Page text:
DefaultLookAndFeel Register Bonus Skins

To register bonus skins in code, first ensure that your project references the DevExpress.BonusSkins assembly. Then call the DevExpress.UserSkins.BonusSkins.Register method before the main application form runs.

namespace WindowsFormsApplication1 {
    static class Program {
        static void Main() {

            Application.Run(new Form1());

You can apply bonus skins once they are registered. The following code sets the Pumpkin bonus skin as the application’s default skin:

private void Form1_Load(object sender, EventArgs e) {

Vector Themes

Vector skins utilize vector images for all UI elements to improve the display quality on high-resolution devices.

To apply a vector skin in code, use the UserLookAndFeel.SetSkinStyle method overload that takes a SkinSvgPalette object as a parameter. This parameter allows you to apply a pre-defined color palette (swatch) to a skin.


RibbonControl provides the “Skin Palette Gallery” item that allows users to switch palettes at runtime.

Skins - Ribbon Palette Gallery

The following code illustrates how to modify the default color preset (swatch) and\or create additional ones:

//obtain a vector skin
var commonSkin = CommonSkins.GetSkin(LookAndFeel);
//create a new palette
SvgPalette svgPalette = new SvgPalette();
//set up palette colors
svgPalette.Colors.Add(new SvgColor("Paint", Color.FromArgb(242, 242, 242)));
svgPalette.Colors.Add(new SvgColor("Paint High", Color.FromArgb(255, 255, 255)));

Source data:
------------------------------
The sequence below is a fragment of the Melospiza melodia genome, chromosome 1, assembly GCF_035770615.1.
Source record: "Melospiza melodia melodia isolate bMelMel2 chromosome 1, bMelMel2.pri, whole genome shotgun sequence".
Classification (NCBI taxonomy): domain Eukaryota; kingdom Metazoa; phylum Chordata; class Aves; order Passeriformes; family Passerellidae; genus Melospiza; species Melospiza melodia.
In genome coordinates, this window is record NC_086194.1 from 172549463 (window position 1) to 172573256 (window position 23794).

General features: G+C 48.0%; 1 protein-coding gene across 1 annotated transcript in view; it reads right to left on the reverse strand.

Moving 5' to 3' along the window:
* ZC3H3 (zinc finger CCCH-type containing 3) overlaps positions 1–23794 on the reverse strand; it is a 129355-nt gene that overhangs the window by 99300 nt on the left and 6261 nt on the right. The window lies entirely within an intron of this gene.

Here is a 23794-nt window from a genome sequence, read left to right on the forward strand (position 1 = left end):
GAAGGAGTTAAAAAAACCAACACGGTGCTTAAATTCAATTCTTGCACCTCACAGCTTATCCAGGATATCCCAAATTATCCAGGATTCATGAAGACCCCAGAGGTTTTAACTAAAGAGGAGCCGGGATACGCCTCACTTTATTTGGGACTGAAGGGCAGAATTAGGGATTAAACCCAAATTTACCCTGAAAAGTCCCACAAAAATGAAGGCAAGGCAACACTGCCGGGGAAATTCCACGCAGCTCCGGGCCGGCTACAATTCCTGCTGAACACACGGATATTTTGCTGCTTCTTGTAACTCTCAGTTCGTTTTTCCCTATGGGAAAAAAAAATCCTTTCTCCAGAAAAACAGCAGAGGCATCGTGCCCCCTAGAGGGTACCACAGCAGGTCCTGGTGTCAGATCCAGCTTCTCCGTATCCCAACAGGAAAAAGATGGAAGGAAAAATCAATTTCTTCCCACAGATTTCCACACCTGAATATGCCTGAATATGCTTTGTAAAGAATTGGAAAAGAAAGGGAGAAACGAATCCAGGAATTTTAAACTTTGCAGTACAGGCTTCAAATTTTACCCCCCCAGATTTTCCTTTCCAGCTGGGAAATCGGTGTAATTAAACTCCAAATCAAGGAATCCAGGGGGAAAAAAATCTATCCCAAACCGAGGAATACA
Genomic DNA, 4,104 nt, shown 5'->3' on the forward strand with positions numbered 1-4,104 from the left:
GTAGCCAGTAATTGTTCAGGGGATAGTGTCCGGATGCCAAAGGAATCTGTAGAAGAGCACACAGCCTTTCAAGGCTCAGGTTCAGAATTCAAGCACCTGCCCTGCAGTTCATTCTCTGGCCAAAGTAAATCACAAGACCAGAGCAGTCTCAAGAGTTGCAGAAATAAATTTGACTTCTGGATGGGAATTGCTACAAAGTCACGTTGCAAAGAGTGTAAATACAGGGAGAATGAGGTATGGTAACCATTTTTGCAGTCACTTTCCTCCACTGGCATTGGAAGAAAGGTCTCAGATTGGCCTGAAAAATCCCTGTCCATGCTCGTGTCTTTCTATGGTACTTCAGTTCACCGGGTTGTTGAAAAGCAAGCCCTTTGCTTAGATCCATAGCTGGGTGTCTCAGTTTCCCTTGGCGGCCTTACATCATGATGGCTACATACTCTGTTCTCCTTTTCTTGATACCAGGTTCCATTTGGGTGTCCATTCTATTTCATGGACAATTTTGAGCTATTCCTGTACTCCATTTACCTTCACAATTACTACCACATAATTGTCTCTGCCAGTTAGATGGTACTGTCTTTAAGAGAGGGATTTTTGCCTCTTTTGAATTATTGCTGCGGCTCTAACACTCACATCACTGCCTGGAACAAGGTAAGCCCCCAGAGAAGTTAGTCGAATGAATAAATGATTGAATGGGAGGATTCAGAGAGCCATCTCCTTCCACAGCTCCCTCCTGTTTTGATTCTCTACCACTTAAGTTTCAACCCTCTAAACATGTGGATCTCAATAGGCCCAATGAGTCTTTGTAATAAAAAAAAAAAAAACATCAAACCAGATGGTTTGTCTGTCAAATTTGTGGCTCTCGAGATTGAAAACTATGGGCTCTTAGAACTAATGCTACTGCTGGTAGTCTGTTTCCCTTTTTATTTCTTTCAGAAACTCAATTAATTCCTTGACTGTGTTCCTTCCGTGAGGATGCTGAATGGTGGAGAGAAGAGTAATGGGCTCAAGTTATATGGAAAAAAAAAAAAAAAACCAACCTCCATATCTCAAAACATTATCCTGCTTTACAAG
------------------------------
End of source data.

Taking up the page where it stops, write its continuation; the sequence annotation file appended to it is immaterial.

svgPalette.Colors.Add(new SvgColor("Paint Shadow", Color.FromArgb(222, 222, 222)));
svgPalette.Colors.Add(new SvgColor("Brush", Color.FromArgb(80, 80, 80)));
svgPalette.Colors.Add(new SvgColor("Brush Light", Color.FromArgb(150, 150, 150)));
svgPalette.Colors.Add(new SvgColor("Brush High", Color.FromArgb(80, 80, 80)));
svgPalette.Colors.Add(new SvgColor("Brush Major", Color.FromArgb(180, 180, 180)));
svgPalette.Colors.Add(new SvgColor("Brush Minor", Color.FromArgb(210, 210, 210)));
svgPalette.Colors.Add(new SvgColor("Accent Paint", Color.FromArgb(23, 107, 209)));
svgPalette.Colors.Add(new SvgColor("Accent Paint Light", Color.FromArgb(191, 224, 255)));
svgPalette.Colors.Add(new SvgColor("Accent Brush", Color.FromArgb(255, 255, 255)));
svgPalette.Colors.Add(new SvgColor("Accent Brush Light", Color.FromArgb(81, 148, 224)));
svgPalette.Colors.Add(new SvgColor("Key Paint", Color.FromArgb(71, 71, 71)));
svgPalette.Colors.Add(new SvgColor("Key Brush", Color.FromArgb(255, 255, 255)));